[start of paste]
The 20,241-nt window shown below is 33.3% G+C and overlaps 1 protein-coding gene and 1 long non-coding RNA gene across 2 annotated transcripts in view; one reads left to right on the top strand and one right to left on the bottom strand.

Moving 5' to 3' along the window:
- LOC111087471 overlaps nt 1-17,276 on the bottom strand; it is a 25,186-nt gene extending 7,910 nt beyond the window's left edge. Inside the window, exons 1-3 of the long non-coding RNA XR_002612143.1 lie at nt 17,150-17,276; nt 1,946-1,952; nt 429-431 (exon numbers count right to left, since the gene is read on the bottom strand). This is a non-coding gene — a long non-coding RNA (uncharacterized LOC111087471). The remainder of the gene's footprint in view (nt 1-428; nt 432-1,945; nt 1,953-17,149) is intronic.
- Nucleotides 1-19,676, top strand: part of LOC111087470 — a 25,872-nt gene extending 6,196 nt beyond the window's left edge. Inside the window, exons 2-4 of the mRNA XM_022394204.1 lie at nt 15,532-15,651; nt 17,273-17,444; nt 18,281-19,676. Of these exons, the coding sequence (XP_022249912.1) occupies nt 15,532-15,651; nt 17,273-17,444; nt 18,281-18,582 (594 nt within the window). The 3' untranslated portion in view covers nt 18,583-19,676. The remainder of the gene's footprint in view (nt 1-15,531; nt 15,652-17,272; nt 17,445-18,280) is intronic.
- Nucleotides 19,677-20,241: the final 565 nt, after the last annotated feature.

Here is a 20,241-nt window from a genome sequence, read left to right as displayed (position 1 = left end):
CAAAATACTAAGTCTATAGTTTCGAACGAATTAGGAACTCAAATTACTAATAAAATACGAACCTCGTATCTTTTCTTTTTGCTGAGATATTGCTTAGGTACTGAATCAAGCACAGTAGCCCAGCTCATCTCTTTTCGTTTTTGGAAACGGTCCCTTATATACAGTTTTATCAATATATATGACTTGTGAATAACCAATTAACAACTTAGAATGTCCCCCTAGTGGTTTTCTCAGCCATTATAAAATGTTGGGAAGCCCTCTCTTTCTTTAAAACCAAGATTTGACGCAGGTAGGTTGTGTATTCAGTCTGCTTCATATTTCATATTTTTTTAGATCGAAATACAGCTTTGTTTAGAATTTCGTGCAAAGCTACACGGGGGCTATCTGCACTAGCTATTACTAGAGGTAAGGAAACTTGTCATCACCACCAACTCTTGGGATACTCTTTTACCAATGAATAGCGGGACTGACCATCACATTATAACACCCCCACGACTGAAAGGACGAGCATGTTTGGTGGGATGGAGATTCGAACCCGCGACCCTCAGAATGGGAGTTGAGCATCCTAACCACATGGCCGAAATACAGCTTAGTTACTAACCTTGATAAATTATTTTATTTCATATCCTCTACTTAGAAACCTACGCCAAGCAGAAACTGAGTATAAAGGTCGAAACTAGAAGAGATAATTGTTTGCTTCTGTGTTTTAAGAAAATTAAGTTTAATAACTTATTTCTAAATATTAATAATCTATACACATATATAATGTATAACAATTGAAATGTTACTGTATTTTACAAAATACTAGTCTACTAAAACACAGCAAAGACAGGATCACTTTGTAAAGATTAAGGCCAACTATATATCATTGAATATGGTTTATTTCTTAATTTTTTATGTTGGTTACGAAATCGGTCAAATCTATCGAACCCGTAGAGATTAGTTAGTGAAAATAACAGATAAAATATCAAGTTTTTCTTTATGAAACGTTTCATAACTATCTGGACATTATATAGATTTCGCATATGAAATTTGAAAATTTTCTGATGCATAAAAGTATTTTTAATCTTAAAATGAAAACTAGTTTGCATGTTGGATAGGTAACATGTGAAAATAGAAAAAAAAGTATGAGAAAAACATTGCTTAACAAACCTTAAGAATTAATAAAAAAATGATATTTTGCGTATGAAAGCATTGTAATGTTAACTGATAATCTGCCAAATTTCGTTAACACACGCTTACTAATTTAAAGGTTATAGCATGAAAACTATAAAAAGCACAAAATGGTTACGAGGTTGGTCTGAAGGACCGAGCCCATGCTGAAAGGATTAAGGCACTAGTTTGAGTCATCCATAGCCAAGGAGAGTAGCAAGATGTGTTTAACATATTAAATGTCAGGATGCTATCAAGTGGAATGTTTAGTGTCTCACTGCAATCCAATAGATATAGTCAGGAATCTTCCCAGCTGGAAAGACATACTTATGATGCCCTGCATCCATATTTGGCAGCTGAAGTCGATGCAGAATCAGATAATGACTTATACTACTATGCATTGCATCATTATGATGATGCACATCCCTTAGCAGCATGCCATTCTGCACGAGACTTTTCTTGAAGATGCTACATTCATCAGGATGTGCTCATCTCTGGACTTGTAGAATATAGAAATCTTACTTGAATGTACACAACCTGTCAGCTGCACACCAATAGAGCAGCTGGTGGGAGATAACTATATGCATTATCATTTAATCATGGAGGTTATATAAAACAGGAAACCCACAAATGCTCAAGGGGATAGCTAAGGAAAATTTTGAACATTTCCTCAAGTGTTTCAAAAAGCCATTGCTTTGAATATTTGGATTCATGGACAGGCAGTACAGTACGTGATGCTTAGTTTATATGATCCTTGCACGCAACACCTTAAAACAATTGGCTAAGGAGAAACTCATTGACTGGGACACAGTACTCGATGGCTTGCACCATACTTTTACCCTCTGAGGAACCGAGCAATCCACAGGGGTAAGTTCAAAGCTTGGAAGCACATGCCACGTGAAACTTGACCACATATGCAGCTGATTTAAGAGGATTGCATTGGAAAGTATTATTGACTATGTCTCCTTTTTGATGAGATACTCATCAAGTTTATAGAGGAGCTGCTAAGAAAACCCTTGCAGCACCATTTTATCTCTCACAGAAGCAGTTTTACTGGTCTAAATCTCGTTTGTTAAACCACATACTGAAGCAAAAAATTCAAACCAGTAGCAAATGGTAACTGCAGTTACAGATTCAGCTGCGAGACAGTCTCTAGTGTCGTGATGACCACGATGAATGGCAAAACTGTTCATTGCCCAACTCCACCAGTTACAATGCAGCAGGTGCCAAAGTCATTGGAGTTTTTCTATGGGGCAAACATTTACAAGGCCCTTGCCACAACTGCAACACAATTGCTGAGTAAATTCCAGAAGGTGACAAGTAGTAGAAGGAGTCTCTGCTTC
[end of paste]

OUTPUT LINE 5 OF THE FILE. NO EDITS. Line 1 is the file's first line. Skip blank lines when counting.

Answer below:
- Nucleotides 19,677-20,241: the final 565 nt, after the last annotated feature.